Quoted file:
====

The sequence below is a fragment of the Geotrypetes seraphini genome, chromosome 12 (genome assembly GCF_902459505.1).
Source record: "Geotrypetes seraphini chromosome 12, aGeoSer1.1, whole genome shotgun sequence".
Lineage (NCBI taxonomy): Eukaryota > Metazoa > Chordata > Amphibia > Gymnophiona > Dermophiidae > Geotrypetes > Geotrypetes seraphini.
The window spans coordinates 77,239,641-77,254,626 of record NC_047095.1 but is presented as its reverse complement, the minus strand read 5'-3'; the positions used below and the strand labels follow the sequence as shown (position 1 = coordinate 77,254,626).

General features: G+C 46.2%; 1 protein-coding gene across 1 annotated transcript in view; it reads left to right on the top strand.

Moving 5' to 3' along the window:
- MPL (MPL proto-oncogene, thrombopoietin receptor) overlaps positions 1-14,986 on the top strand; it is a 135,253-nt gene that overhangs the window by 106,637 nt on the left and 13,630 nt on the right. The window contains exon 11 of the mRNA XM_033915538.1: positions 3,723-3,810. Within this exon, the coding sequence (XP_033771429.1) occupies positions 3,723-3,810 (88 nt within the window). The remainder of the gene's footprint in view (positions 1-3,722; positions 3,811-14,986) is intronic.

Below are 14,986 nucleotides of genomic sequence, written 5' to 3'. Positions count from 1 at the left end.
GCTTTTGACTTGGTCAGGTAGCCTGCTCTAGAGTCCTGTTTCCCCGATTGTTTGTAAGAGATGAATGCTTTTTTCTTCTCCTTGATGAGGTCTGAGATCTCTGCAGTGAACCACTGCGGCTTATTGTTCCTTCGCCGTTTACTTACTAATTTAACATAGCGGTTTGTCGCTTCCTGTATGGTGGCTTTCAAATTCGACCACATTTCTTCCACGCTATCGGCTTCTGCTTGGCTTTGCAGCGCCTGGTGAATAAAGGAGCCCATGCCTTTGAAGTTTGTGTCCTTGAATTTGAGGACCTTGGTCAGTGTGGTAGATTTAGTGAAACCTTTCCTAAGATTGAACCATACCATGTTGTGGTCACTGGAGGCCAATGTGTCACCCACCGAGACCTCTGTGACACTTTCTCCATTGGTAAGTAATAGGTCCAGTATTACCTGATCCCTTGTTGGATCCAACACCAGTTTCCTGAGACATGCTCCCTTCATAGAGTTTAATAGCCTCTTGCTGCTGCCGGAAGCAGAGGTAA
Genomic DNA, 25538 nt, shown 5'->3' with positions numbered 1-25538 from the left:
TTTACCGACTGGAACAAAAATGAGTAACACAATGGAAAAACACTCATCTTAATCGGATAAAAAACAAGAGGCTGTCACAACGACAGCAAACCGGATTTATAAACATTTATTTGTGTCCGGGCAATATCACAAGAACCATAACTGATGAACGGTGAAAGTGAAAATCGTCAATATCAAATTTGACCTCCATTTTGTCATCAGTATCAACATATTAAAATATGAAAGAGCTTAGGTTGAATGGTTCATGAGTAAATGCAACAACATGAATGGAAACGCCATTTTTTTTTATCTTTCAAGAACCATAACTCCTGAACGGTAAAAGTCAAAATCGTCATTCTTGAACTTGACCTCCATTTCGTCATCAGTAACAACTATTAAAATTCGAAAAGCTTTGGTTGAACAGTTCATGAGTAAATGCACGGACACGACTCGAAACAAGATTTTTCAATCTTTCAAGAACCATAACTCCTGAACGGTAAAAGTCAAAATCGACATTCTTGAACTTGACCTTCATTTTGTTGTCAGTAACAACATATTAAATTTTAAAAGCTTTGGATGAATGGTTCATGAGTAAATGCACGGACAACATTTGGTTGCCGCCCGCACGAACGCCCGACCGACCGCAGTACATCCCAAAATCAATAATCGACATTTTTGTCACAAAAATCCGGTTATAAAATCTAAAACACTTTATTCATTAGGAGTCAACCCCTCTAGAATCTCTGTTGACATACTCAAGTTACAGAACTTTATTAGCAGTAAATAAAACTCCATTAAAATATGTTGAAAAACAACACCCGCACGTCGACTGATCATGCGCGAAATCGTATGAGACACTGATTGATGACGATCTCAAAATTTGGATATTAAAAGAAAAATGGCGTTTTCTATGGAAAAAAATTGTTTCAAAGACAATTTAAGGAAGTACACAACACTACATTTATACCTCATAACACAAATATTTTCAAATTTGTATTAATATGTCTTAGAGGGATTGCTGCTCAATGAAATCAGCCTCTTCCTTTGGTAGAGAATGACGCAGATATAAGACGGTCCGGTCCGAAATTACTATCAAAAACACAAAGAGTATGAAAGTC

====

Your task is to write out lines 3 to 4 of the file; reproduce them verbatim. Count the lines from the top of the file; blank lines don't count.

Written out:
Lineage (NCBI taxonomy): Eukaryota > Metazoa > Chordata > Amphibia > Gymnophiona > Dermophiidae > Geotrypetes > Geotrypetes seraphini.
The window spans coordinates 77,239,641-77,254,626 of record NC_047095.1 but is presented as its reverse complement, the minus strand read 5'-3'; the positions used below and the strand labels follow the sequence as shown (position 1 = coordinate 77,254,626).